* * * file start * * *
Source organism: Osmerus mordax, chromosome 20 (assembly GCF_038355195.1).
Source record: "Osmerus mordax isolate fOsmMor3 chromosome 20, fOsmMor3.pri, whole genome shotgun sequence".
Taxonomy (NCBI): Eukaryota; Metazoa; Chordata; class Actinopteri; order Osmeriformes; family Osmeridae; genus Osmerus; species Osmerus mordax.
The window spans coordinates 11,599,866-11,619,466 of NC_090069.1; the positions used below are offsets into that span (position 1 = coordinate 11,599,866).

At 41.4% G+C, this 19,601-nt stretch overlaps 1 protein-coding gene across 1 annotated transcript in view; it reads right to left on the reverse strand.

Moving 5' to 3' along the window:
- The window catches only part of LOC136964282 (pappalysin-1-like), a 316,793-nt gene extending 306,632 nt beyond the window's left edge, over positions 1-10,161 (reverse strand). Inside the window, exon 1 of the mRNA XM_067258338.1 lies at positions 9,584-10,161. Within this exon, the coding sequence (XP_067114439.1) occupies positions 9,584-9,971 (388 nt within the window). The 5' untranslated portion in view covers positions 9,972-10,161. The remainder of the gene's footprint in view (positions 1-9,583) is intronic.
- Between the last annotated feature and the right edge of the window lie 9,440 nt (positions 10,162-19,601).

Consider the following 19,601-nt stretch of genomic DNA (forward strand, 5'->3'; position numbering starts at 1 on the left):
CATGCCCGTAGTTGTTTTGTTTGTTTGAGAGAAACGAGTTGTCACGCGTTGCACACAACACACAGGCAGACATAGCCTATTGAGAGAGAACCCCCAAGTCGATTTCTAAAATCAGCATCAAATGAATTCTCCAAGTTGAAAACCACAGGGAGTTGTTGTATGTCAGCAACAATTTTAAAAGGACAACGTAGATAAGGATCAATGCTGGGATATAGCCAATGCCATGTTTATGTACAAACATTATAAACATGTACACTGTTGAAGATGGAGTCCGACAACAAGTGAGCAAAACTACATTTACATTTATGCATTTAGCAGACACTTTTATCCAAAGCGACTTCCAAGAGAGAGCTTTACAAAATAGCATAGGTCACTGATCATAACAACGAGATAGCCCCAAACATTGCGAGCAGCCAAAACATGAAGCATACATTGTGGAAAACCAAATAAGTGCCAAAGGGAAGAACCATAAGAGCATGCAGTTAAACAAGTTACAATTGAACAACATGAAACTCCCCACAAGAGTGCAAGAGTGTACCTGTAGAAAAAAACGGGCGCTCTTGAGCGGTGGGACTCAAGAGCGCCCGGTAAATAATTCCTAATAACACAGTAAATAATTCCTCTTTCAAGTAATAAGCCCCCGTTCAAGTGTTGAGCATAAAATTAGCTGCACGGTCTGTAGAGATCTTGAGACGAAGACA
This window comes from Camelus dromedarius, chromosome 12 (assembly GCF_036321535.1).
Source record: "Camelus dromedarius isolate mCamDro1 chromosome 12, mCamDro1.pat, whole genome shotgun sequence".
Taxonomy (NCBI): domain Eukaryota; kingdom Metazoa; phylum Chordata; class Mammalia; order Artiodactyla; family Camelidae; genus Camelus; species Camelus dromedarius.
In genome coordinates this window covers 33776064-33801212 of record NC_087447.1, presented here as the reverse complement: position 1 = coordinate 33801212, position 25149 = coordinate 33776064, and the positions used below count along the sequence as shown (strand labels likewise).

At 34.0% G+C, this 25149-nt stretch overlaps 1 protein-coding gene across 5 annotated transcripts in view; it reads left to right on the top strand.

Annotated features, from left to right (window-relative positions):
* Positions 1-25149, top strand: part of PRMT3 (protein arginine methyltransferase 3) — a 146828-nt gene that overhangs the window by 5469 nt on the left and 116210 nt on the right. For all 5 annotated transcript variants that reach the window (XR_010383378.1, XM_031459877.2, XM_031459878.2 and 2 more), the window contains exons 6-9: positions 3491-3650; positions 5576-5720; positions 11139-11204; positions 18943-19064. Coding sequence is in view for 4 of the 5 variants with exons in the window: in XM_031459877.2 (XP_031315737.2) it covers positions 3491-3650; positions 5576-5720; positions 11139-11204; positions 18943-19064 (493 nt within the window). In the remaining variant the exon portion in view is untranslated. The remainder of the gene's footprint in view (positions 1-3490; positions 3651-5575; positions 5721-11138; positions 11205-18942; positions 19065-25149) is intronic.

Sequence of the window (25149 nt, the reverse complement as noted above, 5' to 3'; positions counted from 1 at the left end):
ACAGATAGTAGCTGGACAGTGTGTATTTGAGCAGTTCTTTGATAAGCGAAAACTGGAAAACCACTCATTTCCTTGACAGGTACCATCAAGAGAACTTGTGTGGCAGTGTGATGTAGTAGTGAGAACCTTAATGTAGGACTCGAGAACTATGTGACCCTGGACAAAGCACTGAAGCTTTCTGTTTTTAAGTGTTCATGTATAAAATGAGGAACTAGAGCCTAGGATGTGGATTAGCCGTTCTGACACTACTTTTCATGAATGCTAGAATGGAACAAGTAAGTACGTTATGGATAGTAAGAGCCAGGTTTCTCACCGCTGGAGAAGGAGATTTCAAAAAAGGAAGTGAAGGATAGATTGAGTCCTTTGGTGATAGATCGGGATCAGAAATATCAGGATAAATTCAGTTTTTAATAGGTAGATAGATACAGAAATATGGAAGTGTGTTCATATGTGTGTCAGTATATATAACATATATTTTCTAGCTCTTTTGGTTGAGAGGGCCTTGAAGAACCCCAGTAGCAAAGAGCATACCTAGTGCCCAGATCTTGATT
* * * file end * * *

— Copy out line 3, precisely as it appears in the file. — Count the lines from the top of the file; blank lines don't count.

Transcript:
Taxonomy (NCBI): Eukaryota; Metazoa; Chordata; class Actinopteri; order Osmeriformes; family Osmeridae; genus Osmerus; species Osmerus mordax.